I like Martinez’s advice on what we should and should not say when convincing people why we need a makerspace. For example I’d explain to parents, students and administration that a makerspace “offers students to engage in the real work of math, science, engineering, composing, filmmaking, etc.,” (loc. 4278). “I believe that all students should be taught computer programming, because computer science plays a critical role in nearly every discipline” (loc. 4290). I’d explain that the goals of a makerspace are identifying what the best strategies, tools, and processes are for solving problems, that teachers and participants learn alongside each other, and that problem-based and inquiry based learning will help our students develop the knowledge and skills necessary to be successful in modern society.
Koliganek School needs a makerspace because “making creates evidence of learning,” (Dougherty, 2012). Students don’t learn from taking tests because test questions have replaced students from direct experiences. Students learn best when they are engaged. “Students can take advantage of new tools for creative expression and for exploring the real world around them,” (Dougherty, 2012).
“Play energizes us and enlivens us. It eases our burdens. It renews our natural sense of optimism and opens us up to new possibilities,” – Stuart Brown.
Dougherty, D. (2012, June 04). Want To Improve Science Education? Let Kids Build Rockets and Robots Instead of Taking Standardized Tests. Retrieved July 19, 2016, from http://www.slate.com/articles/technology/future_tense/2012/06/maker_faire_and_science_education_american_kids_should_be_building_rockets_and_robots_not_taking_standardized_tests_.html
Martinez, S. L., & Stager, G. (n.d.). Invent to learn: Making, tinkering, and engineering in the classroom. Retrieved July 19, 2016.
Play Quotes. (2014). Retrieved July 19, 2016, from http://www.museumofplay.org/education/education-and-play-resources/play-quotes
This week we read about maker days. I was thinking about what I currently implement in my room; Class Dojo to manage behavior. If the class reaches a certain amount of class points (i.e. 50 points), we cross out a letter in the word “maker day.” Once all the letters are crossed out, we would celebrate by having a Maker Day. I think this would be a great reward and students would work very hard to reach their class goal. I liked Catherine’s idea of having a “pilot” maker day. First inviting just the parents to work out the kinks, and small details before inviting the whole community. Because I teach K-1, I would partner with an intermediate teacher to coordinate a maker day. Just because students at that grade level can pair up with one of my kindergarteners and work together to advertise, fundraise, prepare, etc.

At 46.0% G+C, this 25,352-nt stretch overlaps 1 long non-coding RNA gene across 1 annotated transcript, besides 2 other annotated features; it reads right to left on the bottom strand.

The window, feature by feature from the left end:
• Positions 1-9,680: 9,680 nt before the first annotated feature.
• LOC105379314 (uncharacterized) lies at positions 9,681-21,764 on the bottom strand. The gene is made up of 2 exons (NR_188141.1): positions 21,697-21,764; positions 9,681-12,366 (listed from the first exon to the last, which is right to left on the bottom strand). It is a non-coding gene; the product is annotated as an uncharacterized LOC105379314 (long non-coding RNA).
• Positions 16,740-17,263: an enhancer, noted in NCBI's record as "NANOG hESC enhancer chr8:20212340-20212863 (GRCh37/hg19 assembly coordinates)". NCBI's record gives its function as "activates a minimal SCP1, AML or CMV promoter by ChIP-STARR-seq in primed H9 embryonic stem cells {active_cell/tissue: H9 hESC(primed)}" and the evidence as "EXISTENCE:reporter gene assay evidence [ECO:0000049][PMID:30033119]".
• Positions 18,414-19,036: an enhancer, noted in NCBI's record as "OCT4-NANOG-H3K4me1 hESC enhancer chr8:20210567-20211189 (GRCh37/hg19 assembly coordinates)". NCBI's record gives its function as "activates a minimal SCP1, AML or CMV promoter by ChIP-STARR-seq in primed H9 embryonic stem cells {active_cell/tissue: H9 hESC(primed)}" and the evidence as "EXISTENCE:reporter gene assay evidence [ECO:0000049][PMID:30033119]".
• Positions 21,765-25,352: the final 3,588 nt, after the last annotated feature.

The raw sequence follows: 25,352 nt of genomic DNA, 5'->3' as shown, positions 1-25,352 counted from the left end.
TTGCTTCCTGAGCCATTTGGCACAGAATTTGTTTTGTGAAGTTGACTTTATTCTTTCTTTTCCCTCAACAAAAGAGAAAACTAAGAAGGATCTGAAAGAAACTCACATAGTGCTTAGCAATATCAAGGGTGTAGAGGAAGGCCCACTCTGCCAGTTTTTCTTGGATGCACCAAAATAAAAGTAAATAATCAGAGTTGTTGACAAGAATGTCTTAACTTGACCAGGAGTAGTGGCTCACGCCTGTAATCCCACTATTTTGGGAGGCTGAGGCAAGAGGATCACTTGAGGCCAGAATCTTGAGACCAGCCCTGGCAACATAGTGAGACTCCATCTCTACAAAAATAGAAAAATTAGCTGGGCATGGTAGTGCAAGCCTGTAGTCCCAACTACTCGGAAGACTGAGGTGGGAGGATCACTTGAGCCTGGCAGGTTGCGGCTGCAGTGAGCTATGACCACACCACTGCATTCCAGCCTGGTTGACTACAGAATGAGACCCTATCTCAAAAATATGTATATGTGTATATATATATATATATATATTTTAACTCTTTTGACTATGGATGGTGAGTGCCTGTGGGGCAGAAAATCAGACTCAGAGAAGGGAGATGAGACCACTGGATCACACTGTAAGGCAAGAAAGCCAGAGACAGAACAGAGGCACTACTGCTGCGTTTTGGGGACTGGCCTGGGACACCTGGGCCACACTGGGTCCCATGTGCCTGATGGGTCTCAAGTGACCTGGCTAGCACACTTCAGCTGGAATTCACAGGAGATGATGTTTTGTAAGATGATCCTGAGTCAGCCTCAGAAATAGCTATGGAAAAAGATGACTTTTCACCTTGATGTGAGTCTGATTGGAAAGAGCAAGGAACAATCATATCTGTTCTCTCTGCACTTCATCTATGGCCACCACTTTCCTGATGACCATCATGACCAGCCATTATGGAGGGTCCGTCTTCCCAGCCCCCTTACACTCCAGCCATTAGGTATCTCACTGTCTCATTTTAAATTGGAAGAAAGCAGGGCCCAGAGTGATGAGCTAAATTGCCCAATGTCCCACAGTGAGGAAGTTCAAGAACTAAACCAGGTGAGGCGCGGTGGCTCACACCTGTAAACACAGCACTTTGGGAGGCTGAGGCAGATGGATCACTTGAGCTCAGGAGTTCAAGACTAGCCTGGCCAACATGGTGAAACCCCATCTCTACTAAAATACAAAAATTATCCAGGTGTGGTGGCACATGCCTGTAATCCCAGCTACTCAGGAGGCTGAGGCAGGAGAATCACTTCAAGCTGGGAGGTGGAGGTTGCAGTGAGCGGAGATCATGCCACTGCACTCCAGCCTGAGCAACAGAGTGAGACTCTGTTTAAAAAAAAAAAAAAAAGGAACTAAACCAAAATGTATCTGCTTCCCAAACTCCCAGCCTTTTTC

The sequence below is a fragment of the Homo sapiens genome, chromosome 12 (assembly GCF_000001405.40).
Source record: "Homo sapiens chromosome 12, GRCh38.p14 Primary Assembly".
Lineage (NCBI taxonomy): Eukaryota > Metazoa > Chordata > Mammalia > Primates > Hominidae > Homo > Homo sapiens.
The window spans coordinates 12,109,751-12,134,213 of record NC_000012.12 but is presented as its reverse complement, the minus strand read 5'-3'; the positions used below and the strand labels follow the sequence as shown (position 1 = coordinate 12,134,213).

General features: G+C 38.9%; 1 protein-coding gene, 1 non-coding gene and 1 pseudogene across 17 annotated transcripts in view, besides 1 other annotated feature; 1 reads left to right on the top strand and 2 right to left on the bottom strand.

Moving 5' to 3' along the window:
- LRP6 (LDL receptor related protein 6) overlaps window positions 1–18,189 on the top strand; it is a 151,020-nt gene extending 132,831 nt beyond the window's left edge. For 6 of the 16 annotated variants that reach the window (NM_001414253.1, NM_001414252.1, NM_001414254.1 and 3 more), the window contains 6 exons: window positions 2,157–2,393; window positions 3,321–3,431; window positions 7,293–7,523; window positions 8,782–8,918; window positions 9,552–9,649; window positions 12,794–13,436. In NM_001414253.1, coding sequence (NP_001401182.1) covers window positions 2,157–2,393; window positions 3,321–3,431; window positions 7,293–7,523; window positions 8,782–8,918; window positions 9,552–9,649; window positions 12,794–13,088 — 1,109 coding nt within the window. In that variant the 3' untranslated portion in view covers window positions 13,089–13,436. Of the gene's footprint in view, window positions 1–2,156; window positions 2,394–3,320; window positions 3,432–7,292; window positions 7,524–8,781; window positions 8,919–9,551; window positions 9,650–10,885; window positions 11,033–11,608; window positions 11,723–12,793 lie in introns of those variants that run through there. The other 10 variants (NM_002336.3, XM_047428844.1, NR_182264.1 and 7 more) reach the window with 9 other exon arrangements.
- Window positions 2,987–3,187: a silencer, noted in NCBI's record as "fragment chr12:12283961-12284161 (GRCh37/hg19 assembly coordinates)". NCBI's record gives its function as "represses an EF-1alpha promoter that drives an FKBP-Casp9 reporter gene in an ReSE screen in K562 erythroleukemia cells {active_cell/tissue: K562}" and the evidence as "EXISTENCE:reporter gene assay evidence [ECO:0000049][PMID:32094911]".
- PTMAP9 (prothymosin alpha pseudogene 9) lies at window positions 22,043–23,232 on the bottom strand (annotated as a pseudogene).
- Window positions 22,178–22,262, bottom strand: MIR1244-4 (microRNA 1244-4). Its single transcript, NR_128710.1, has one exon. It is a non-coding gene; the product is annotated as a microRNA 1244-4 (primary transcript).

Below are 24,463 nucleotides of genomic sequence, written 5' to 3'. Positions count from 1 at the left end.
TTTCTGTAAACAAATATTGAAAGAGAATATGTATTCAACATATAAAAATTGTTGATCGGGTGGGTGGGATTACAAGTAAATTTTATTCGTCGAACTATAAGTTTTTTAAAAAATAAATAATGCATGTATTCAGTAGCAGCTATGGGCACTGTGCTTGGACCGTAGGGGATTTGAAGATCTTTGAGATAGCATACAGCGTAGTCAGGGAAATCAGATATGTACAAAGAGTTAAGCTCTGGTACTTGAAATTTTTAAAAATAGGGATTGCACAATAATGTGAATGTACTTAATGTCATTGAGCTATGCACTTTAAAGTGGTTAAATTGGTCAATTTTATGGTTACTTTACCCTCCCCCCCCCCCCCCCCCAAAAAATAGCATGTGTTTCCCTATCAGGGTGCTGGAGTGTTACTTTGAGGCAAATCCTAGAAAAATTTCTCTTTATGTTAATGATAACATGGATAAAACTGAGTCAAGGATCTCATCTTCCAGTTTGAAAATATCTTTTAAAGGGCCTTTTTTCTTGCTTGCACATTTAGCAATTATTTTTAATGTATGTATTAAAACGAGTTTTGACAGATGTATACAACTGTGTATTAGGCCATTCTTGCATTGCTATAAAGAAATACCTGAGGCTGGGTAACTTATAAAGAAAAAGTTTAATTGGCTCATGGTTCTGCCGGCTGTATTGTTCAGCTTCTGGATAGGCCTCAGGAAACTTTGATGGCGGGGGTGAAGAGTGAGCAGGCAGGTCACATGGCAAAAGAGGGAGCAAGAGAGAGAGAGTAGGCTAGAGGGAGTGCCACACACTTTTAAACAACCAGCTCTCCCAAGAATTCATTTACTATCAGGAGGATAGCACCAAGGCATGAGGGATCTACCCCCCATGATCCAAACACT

EDET 677 Week 9 What would you need to coordinate a “Maker Day” for your school?
“America has always been a nation of tinkerers, inventors, and entrepreneurs,” according to www.whitehouse.gov. The heart of the maker movement “is to empower students and adults to create, innovate, tinker, and make their ideas and solutions into reality.”
If you’re not fully comfortable with hosting a makerspace, Martinez suggests Maker Day. “A Maker Day is about creativity and collaboration. It celebrates individual ingenuity within the context of the creative culture of shared values,” (Martinez et.al, loc. 4040). In a Maker Day, you want to have plenty of quick projects that guests can participate in. Martinez says that we want to get the message our that “our students learn by doing, that we solve problems with modern tools, materials and techniques, and that we value creativity and collaboration,” (loc., 4048).
The purpose of a Maker Day is to introduce participants to the Maker Movement, focusing on four distinct elements: (Maker Day Toolkit)
Before the Maker Day, I would fundraise for the event. This way I can order and make sure I have enough supplies for everyone. To coordinate a maker day, I would encourage my students to plan, organize and run as much of the day as possible. I would have my students create posters to market the event, for their families and the community (loc. 4072). The posters would be hung in the school, throughout the community, and taken home.
I’d make sure there are plenty of stations and activities for everyone. It would run on a rotation schedule to ensure that everyone has a chance to participate in everything. This will “allow learners of all ages to experiment, tinker, and most importantly, make things,” (loc. 4097).
Snacks would be provided in my Maker Day. I would have a station for baking or making goodies, a “make and take” station, a cardboard construction station, puppet making, weaving stations, etc. Videos and photos would be taken throughout the event for future marketing purposes, and to expose students’ successes. After each rotation, they will clean their stations for the next group. That would be my maker day.